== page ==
Keeping Up with the Lannisters
Excited for season 8 of Game of Thrones? Of course you are. You, like the rest of us, have been waiting a thousand years to see how the epic series is going to shake out in its final season. But do you remember all the intricate plot details that might come into play? Of course you don’t. Don’t pretend. No one is that good.
Even this author, resident Game of Thrones expert, had to do a significant amount of research to prep. And I noticed something: when the show’s intense plot is broken down chronologically, episode by episode, it’s still pretty hard to track. So I’ve prepared a three-part summary of the plot of Game of Thrones so far, each part focusing not on a set of seasons, but instead a set of major characters. Want to know the entire plot of season 5? No, you don’t. Want to know Tyrion Lannister’s entire character arc? Of course you do! And I’ve got you covered.
This first part follows the plots that revolve around the major players of House Lannister: Queen Cersei, Ser Jaime, and Tyrion, Hand of the Queen to Daenerys Targaryen. Don’t need or want a detailed summary? Scroll to the end of the article for the tl;dr (too long; did not read) version, key players, and burning questions. Without further ado, here are the annals of House Lannister.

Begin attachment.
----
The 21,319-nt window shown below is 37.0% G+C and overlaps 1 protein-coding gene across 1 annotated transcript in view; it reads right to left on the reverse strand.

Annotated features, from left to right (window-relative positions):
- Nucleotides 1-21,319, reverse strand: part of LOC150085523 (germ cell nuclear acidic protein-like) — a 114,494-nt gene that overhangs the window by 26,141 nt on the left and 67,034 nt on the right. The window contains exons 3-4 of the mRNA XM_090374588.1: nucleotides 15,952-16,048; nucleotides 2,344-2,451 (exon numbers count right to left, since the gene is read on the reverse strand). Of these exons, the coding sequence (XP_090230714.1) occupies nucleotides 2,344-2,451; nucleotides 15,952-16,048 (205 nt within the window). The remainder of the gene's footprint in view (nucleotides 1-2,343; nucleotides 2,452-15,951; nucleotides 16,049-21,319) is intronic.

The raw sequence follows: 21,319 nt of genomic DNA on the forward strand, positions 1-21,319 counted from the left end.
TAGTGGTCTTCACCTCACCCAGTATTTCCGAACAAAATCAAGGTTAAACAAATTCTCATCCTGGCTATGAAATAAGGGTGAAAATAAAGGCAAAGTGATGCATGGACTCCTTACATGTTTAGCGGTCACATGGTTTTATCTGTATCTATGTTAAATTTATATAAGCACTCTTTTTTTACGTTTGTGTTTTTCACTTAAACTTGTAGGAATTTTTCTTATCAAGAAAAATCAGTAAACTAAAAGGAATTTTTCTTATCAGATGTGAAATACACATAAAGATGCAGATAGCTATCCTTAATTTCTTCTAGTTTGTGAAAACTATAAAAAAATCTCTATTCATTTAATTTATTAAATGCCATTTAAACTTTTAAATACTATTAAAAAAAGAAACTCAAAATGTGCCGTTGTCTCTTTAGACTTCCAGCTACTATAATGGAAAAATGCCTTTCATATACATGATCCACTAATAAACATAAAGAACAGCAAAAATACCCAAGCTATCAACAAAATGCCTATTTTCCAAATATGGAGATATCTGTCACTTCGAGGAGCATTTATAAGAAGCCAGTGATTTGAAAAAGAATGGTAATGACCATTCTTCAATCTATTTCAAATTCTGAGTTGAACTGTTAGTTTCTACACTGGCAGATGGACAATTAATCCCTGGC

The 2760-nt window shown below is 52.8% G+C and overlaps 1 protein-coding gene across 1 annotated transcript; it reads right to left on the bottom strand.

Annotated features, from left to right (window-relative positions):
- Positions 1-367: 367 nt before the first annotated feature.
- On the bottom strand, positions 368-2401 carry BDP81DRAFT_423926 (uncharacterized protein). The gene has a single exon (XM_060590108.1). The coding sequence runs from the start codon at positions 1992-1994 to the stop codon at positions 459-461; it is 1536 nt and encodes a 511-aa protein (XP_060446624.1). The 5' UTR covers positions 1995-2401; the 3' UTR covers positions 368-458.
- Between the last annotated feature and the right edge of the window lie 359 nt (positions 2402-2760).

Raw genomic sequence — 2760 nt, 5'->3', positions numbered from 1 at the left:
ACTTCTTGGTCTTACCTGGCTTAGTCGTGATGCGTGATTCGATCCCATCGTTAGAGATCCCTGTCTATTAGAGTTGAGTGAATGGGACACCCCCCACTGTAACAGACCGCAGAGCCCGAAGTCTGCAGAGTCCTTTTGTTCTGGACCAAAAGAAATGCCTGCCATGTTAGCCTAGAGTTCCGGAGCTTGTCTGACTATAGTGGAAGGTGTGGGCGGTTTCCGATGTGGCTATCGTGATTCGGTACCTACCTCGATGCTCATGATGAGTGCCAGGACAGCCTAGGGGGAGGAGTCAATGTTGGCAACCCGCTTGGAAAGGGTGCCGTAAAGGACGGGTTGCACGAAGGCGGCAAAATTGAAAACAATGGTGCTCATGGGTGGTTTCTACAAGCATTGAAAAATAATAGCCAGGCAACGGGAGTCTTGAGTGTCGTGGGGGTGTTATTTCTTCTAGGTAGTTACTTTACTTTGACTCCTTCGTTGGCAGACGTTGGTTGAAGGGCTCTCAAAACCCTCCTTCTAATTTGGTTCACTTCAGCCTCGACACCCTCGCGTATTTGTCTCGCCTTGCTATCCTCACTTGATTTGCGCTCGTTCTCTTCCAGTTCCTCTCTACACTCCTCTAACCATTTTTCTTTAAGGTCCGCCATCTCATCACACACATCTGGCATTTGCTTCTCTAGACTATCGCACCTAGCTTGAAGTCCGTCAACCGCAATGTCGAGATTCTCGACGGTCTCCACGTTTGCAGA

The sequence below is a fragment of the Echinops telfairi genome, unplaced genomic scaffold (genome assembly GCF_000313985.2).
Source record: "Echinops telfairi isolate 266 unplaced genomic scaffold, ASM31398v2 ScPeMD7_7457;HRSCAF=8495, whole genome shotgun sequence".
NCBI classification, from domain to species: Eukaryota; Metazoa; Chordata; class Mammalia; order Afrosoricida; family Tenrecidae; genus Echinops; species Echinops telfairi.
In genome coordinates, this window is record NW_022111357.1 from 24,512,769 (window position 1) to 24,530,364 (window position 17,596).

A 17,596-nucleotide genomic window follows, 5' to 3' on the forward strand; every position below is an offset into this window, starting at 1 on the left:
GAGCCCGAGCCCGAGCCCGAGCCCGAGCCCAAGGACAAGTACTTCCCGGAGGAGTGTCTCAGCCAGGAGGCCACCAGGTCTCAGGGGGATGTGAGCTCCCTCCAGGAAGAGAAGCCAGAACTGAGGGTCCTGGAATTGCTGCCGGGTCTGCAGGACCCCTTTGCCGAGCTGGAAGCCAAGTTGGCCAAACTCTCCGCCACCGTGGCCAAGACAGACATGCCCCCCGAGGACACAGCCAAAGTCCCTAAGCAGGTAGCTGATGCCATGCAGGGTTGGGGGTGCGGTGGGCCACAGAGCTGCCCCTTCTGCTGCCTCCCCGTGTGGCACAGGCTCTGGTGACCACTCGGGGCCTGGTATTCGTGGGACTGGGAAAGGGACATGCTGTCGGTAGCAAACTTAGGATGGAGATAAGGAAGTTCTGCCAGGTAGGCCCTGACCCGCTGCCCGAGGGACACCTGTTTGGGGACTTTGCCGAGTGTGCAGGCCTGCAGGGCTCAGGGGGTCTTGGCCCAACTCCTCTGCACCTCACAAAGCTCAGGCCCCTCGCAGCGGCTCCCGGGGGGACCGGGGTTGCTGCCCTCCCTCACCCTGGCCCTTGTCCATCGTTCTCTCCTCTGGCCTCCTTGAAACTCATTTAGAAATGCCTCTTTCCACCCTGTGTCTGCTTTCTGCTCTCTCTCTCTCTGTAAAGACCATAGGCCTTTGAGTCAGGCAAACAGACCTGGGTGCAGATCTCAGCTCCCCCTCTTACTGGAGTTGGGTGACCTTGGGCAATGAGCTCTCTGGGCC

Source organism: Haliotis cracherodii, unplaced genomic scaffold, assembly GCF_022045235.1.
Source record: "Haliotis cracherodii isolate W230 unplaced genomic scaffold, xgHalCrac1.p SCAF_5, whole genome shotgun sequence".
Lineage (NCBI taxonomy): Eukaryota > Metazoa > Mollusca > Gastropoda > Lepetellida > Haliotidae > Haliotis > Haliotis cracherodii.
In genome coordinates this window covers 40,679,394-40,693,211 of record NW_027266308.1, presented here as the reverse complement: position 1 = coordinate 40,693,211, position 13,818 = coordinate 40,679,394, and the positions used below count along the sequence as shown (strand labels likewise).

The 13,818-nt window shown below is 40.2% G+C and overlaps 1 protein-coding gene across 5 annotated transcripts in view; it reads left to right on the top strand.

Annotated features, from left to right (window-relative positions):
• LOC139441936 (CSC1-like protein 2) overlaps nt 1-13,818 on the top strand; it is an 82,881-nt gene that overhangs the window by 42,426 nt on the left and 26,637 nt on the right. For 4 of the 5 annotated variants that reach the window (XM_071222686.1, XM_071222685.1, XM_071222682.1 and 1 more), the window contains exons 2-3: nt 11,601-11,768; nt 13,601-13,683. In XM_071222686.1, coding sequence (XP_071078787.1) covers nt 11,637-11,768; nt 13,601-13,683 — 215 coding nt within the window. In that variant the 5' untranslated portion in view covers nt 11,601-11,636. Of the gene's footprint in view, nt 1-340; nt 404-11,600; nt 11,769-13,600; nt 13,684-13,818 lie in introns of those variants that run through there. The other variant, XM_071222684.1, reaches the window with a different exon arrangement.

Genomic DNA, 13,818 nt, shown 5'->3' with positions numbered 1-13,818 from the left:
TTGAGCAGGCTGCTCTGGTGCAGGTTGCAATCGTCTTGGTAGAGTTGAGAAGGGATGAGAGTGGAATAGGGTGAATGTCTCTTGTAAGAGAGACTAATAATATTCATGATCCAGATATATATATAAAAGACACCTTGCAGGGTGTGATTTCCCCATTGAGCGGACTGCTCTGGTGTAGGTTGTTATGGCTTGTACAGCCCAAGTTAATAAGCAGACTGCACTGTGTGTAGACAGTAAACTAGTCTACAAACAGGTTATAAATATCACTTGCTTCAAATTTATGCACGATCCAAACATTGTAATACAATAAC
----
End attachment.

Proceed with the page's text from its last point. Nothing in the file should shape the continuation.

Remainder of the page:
Wherever power can be found, you’ll find the Lannisters. In the very first episode, during a lesson, young Bran Stark misremembers House Lannister’s motto (“hear me roar”) as the popular saying, “A Lannister always pays his debts,” referring both to their self-serving tendencies and their famous wealth. Their ancestral home in the south of Westeros is legendary for the stores of gold reportedly kept there.
A generation before season one begins, during the reign of the Mad King Aerys Targaryen, the Lannisters resided at his side in the Red Keep (the royal castle, located in the capital city of King’s Landing). During Robert’s Rebellion, the civil war that placed Robert Baratheon on the throne, patriarch Tywin Lannister betrayed Aerys, joining his forces to Baratheon’s in a march against King’s Landing. During the battle, a teenaged Jaime Lannister, horrified by Aerys’ murderous cruelty, stabbed him in the back, earning the nickname “Kingslayer.” Robert ascended to the throne, and Tywin married his daughter Cersei off to him to cement the alliance.